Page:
Nearly ten years ago, I did a thing that I found very strange at the time. I joined a business management graduate scheme.

If you’d asked me at the time why I did it, my answer would’ve been this: I originally applied to the marketing scheme, because that looked fun. The recruitment people rang to say marketing was full, but business management had spaces if I wanted to transfer my application over there.

I was late for a seminar, so I said yes to get them off the phone. I somehow made it through the application process in a haze of Red Bull and Marlboro menthols and shoddy research in between essay deadlines, and they offered me an actual paid job. I was hungover and half-asleep when they phoned, and I panicked and took it.

For many, many years after that I wondered if I’d made an absolutely hideous mistake and derailed my life through a series of decisions made mostly in the interest of getting off the phone quickly. It wasn’t the most thought-out of career paths, and I wasn’t really a business-y person. I didn’t wear suits, I thought ‘touching base’ sounded kind of filthy, and I generally didn’t have much of an idea of what I was doing.

It was only after I’d managed to shuffle my way sideways from what I thought of as the really businessy business stuff over into communications that I became even vaguely confident in my own abilities. But I never quite shook the idea that business wasn’t really for me.

So, when I decided to start The Woolly Badger, I didn’t really think of it as a business. I thought of it as a creative outlet, a way of reclaiming my identity after the onslaught of new motherhood, a thing to do while sitting on the playmat – but not a business. The plan was to knit some hats, put them on Etsy, and see what happened. That was it. To paraphrase Friends, it wasn’t really a plan – it was a “pl” at best.

After all, I’d never been one of those people who dreamt of owning their own business. Sure, I had a lot of respect for the people who did have that as a dream – except, generally speaking, for the ones who appeared on The Apprentice – but it did not seem like a thing that would be for me. I’d escaped from business a few years ago, so why would I be wandering back in?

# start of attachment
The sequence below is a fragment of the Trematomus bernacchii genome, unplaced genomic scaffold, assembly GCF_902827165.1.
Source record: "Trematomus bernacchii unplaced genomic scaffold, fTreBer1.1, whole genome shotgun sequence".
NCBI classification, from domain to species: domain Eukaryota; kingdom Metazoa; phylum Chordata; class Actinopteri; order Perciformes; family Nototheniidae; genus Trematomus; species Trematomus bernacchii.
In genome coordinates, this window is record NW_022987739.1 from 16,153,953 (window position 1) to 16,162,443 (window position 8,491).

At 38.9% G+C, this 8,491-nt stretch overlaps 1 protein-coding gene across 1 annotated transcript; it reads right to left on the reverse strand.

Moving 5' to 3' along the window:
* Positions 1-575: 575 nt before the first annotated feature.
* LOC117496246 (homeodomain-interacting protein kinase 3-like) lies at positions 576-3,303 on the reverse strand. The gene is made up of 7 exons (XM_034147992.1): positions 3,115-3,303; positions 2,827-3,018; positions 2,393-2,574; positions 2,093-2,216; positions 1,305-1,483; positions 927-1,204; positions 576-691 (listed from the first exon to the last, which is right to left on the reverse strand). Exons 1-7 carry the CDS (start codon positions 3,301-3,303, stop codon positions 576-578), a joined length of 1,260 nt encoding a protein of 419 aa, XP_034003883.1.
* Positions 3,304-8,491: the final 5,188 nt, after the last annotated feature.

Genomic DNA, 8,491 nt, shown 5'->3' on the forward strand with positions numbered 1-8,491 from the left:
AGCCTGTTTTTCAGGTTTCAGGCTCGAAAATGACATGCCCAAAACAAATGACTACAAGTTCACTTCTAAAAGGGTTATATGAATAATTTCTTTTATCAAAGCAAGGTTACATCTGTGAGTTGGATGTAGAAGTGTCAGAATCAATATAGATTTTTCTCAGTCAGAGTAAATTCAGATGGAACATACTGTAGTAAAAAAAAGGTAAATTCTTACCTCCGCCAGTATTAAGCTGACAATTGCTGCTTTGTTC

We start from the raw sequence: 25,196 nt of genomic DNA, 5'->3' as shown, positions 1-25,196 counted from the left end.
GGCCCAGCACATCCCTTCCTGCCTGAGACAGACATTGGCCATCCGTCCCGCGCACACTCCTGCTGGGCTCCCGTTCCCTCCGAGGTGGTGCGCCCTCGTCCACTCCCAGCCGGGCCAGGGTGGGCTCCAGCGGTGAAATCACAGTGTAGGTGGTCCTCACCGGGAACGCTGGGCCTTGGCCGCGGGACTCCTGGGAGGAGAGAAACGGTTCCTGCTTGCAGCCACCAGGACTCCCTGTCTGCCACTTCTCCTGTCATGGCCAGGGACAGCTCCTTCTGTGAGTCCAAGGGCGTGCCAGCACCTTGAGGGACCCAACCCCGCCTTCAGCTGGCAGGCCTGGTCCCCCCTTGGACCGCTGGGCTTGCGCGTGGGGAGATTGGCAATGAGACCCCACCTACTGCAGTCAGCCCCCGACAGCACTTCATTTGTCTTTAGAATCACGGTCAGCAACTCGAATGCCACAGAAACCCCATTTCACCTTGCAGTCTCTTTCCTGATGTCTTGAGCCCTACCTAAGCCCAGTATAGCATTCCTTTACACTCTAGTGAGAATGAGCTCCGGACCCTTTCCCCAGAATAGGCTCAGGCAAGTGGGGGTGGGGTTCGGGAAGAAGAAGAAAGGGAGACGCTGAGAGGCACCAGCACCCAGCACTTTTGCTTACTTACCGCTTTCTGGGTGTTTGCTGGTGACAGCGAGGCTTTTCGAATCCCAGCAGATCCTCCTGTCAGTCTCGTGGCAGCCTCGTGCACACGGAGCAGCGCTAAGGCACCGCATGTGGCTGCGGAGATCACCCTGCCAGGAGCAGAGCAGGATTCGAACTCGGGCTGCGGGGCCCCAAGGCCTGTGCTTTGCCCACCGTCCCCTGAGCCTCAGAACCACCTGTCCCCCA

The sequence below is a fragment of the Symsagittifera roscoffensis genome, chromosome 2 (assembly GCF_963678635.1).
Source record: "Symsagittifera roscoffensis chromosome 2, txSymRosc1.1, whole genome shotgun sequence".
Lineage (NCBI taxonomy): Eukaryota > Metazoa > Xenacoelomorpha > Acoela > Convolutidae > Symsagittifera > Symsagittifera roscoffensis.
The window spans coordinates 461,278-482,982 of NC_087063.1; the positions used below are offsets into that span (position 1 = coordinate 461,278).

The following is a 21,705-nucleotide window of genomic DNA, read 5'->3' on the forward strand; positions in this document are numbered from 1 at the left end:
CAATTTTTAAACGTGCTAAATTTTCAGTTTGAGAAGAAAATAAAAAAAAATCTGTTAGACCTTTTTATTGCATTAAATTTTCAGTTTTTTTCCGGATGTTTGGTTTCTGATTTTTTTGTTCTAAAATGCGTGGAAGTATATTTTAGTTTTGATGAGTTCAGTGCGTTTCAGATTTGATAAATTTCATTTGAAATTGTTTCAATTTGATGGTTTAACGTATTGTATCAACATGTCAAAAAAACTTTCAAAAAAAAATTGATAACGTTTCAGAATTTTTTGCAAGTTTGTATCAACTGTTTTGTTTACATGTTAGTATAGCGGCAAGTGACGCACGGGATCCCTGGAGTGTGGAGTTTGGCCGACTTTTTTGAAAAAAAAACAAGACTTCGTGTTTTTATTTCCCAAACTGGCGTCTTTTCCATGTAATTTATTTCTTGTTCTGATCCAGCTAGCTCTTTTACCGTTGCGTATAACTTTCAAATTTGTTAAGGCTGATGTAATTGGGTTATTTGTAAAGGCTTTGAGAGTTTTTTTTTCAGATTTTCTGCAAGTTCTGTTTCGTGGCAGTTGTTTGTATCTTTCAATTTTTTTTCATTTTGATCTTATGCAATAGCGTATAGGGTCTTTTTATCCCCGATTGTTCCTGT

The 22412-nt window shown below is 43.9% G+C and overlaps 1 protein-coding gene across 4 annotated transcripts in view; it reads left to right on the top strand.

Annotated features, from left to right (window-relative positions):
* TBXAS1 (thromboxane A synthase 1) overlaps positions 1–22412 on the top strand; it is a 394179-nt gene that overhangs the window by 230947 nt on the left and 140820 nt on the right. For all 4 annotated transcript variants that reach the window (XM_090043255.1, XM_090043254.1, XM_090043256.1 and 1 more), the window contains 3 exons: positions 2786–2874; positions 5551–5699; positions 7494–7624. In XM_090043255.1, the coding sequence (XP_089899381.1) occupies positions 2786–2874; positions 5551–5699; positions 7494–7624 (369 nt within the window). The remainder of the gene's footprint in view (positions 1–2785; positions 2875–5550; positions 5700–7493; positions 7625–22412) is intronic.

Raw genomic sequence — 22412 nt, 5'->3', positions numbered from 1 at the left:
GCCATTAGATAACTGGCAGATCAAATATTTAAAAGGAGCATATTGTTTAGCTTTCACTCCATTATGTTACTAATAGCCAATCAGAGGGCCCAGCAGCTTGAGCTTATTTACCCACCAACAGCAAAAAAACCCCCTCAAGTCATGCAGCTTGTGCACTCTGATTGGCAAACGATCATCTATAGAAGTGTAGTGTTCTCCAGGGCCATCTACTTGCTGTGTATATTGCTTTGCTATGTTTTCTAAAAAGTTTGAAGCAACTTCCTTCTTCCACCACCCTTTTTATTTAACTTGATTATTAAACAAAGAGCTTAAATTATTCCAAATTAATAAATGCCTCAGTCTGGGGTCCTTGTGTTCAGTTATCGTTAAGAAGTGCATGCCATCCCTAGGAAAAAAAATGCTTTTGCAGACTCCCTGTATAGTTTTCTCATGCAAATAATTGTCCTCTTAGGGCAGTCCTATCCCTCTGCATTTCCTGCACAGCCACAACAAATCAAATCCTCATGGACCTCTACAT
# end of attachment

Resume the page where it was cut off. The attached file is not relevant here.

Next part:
It turned out I’d wandered back in without even noticing I’d done it. I was plodding along one day (literally. I do a lot of walking to try and get my son to go to sleep) thinking about what I wanted to knit next, and how I should try and market it, and what tags I should use and whether I should do a promoted post about it on Instagram, when I suddenly realised that I was coming up with a business plan. Which obviously surprised me, because in order to have a business plan, you surely first needed a business.

So I thought about it some more. I’d already ordered business cards (suspicious), and set up a business profile on Instagram (mildly alarming). I’d registered a domain, considered what I wanted the Woolly Badger to stand for (which seemed frighteningly like coming up with brand values) and had a think about where I wanted it to go (was that a vision? It seemed like a vision?)

It was then that I realised that yes, I really had started a business without actually noticing it. And I’d done all sorts of business-y things without even realising that business-y was what I was being.

Which is how I now, almost ten years after I joined that graduate scheme, have finally come to the conclusion that I’m really bloody glad I did. Because as an accidental business owner, it’s quite reassuring to have some actual experience behind me. I can write a business plan. I can set up a spreadsheet in a way that makes sense. I can have a think about long-term goals and quarterly objectives and try to come up with a plan that’ll get me there.

And I’m actually really bloody enjoying it.

Admittedly, I’ve not done a tax return yet, so you may need to come back to me around mid-January to see how badly I want to stab myself in the eye with a spoon. But for the moment, I’m actually not horrified by the sight of Excel.

Which is something I thought I’d never say.